… The door opens onto a living room with one wall completely taken up by white canvas … unstretched and tacked to the wall.  The couch is covered with more white canvas as is the armchair … the surface of the coffee table is a rectangle of white canvas with long-stemmed red roses lying in a state of dehydration … still some color, but fading.

Mark Cloet

Mark Cloet

Mark gestures to the canvas covering the furniture and says he will use the canvas in the future.  The marks from daily use and unforeseen circumstance will become part of the finished piece.  I idly think of spilt red wine and black coffee … the marks of childish shoes … a charcoal drawing pencil dropped.

Mark Cloet Work Table

Mark Cloet Work Table

He has a drawing on a work table … it revolves around “borders”.  Being from Belgium, borders are a reality in the lives of people.  Here in the Rio Grande Valley the mention of borders elicits a passionate response. Which side of the border you are born on has a dramatic effect on your choices and the quality of your life.  Everyone has an opinion on borders and immigration.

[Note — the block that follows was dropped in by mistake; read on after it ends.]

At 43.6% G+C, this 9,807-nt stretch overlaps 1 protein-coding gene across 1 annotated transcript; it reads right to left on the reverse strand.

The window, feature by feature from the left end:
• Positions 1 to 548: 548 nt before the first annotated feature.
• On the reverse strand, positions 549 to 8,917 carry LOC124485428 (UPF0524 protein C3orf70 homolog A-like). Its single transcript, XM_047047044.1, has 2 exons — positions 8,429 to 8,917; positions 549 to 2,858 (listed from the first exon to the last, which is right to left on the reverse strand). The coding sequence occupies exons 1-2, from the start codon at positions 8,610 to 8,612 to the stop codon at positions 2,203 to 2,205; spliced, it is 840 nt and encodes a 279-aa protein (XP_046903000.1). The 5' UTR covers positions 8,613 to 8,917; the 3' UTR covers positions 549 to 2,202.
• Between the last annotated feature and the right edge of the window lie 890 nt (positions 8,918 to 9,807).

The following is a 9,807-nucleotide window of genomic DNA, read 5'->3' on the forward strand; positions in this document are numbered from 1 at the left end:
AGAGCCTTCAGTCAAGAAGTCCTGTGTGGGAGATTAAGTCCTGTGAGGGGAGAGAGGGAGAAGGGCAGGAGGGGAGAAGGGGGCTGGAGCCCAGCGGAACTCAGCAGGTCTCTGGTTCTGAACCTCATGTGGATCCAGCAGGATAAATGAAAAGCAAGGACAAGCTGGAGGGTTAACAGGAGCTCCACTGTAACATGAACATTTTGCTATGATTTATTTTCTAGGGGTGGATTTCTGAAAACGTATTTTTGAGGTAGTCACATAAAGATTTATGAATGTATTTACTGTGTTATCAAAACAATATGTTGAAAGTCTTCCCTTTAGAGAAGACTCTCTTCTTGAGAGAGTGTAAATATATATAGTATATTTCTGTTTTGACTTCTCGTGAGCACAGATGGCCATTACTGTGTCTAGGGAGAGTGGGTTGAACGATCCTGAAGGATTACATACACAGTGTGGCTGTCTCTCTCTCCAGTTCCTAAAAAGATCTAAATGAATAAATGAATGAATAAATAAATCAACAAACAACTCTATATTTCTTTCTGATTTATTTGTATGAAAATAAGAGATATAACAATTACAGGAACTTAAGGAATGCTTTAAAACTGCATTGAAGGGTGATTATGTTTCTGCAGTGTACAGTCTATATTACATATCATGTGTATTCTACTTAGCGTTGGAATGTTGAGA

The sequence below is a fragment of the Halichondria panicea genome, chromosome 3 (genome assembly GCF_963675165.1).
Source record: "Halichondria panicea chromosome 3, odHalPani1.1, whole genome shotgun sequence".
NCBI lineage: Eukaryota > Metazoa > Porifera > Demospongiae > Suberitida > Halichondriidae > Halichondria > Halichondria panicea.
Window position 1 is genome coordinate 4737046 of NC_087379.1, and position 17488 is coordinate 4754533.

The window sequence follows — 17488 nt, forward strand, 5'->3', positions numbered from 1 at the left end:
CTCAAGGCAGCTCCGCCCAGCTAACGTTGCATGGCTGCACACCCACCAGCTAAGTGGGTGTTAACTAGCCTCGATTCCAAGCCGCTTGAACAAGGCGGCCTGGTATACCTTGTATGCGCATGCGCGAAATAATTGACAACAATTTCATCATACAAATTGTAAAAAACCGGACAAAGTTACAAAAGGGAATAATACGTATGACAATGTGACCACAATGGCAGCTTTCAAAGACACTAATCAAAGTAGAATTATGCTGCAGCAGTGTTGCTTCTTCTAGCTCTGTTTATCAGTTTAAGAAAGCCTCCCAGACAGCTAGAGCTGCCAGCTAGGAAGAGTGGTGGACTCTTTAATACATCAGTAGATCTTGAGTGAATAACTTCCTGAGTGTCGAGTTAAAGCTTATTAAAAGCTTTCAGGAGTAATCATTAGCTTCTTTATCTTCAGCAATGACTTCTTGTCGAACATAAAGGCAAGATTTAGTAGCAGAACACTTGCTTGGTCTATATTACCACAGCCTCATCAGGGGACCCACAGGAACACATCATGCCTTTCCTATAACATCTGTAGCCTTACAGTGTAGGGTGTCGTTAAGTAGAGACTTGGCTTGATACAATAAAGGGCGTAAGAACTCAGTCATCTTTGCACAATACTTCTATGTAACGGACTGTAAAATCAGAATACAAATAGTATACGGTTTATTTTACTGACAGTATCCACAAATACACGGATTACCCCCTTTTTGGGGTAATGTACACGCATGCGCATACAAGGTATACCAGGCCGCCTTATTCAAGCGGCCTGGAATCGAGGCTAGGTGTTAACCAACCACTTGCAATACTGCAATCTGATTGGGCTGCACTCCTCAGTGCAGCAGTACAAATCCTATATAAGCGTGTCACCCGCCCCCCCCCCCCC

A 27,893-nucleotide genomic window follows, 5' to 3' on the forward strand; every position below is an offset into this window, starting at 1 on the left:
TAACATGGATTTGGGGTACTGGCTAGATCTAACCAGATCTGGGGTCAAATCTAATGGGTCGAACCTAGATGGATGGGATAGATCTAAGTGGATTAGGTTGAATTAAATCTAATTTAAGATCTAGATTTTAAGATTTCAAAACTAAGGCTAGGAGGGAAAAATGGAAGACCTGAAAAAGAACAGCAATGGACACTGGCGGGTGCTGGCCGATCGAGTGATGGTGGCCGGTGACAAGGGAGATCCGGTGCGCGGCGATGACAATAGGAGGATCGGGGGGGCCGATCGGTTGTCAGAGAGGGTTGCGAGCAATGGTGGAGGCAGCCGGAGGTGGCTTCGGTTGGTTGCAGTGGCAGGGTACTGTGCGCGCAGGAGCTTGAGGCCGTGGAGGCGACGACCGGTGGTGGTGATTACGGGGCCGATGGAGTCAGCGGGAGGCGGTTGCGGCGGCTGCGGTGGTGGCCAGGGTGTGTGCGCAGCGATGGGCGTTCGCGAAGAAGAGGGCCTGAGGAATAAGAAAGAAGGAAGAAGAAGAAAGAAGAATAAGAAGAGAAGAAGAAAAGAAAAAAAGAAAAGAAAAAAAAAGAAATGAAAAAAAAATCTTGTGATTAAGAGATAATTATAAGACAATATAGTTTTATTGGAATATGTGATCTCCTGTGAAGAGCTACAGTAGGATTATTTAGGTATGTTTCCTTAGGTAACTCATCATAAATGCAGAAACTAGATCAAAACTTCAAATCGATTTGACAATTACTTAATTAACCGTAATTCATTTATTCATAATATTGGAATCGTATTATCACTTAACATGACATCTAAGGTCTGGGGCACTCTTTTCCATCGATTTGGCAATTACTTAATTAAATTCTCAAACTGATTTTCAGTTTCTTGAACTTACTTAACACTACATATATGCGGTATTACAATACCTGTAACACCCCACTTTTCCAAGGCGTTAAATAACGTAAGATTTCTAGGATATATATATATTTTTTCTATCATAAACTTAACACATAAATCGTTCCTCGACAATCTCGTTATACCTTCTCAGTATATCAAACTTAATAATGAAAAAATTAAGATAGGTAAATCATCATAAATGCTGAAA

Mark has written on the drawing “standing on the borders of two totally different cultures, one side considers me a stranger … the other side considers me as different.” He is exploring the idea or concept of borders.  It is poignant that he dwells in McAllen, Texas across from Reynosa, Mexico. He is here on a Fulbright scholarship for 9 months … at the University of Texas in Edinburg.

My questions, and his answers ( as best I can relate ) are as follows :

  1. Are you a painter?  …a sculptor?…  a performance artist?
    “I am a painter/sculptor.  Performance is an act.  I perform in daily life.”
  2. What is your definition of a successful work of art ?
    “Not relevant. ”   … ( at a later time he said “Art is never a winning thing, but it is knowing that and still resisting it.”*  * a reference to B. Oosterlinck, Belgian artist.
  3. What is your definition of success as an artist?
    “I refuse to answer this because there is no definition.”
  4. At what age did you know you wanted to be an artist ?